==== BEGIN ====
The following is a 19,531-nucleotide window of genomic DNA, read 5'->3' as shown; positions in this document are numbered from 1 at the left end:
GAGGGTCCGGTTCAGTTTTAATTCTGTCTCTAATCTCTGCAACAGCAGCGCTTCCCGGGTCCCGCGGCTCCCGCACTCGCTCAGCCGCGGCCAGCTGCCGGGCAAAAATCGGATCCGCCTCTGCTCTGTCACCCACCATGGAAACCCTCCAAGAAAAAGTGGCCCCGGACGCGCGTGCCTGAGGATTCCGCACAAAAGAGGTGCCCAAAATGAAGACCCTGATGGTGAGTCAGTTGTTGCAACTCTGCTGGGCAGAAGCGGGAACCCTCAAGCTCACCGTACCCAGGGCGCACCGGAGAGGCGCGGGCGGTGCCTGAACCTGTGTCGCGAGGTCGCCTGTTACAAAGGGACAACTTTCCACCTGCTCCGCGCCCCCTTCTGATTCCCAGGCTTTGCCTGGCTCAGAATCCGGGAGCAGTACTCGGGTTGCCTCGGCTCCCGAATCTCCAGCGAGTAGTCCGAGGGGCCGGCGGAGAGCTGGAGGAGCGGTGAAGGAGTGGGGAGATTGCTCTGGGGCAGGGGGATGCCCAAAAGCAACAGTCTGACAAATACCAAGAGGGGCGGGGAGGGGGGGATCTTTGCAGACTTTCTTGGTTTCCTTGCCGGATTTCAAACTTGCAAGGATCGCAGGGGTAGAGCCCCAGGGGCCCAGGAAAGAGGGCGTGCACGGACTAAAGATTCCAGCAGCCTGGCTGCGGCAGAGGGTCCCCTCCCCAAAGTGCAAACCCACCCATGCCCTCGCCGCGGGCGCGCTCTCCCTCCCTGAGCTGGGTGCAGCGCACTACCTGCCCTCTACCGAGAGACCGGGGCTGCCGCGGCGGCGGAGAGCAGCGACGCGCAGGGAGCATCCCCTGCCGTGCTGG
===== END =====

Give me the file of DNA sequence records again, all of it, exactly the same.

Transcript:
The following is a 19,531-nucleotide window of genomic DNA, read 5'->3' as shown; positions in this document are numbered from 1 at the left end:
GAGGGTCCGGTTCAGTTTTAATTCTGTCTCTAATCTCTGCAACAGCAGCGCTTCCCGGGTCCCGCGGCTCCCGCACTCGCTCAGCCGCGGCCAGCTGCCGGGCAAAAATCGGATCCGCCTCTGCTCTGTCACCCACCATGGAAACCCTCCAAGAAAAAGTGGCCCCGGACGCGCGTGCCTGAGGATTCCGCACAAAAGAGGTGCCCAAAATGAAGACCCTGATGGTGAGTCAGTTGTTGCAACTCTGCTGGGCAGAAGCGGGAACCCTCAAGCTCACCGTACCCAGGGCGCACCGGAGAGGCGCGGGCGGTGCCTGAACCTGTGTCGCGAGGTCGCCTGTTACAAAGGGACAACTTTCCACCTGCTCCGCGCCCCCTTCTGATTCCCAGGCTTTGCCTGGCTCAGAATCCGGGAGCAGTACTCGGGTTGCCTCGGCTCCCGAATCTCCAGCGAGTAGTCCGAGGGGCCGGCGGAGAGCTGGAGGAGCGGTGAAGGAGTGGGGAGATTGCTCTGGGGCAGGGGGATGCCCAAAAGCAACAGTCTGACAAATACCAAGAGGGGCGGGGAGGGGGGGATCTTTGCAGACTTTCTTGGTTTCCTTGCCGGATTTCAAACTTGCAAGGATCGCAGGGGTAGAGCCCCAGGGGCCCAGGAAAGAGGGCGTGCACGGACTAAAGATTCCAGCAGCCTGGCTGCGGCAGAGGGTCCCCTCCCCAAAGTGCAAACCCACCCATGCCCTCGCCGCGGGCGCGCTCTCCCTCCCTGAGCTGGGTGCAGCGCACTACCTGCCCTCTACCGAGAGACCGGGGCTGCCGCGGCGGCGGAGAGCAGCGACGCGCAGGGAGCATCCCCTGCCGTGCTGG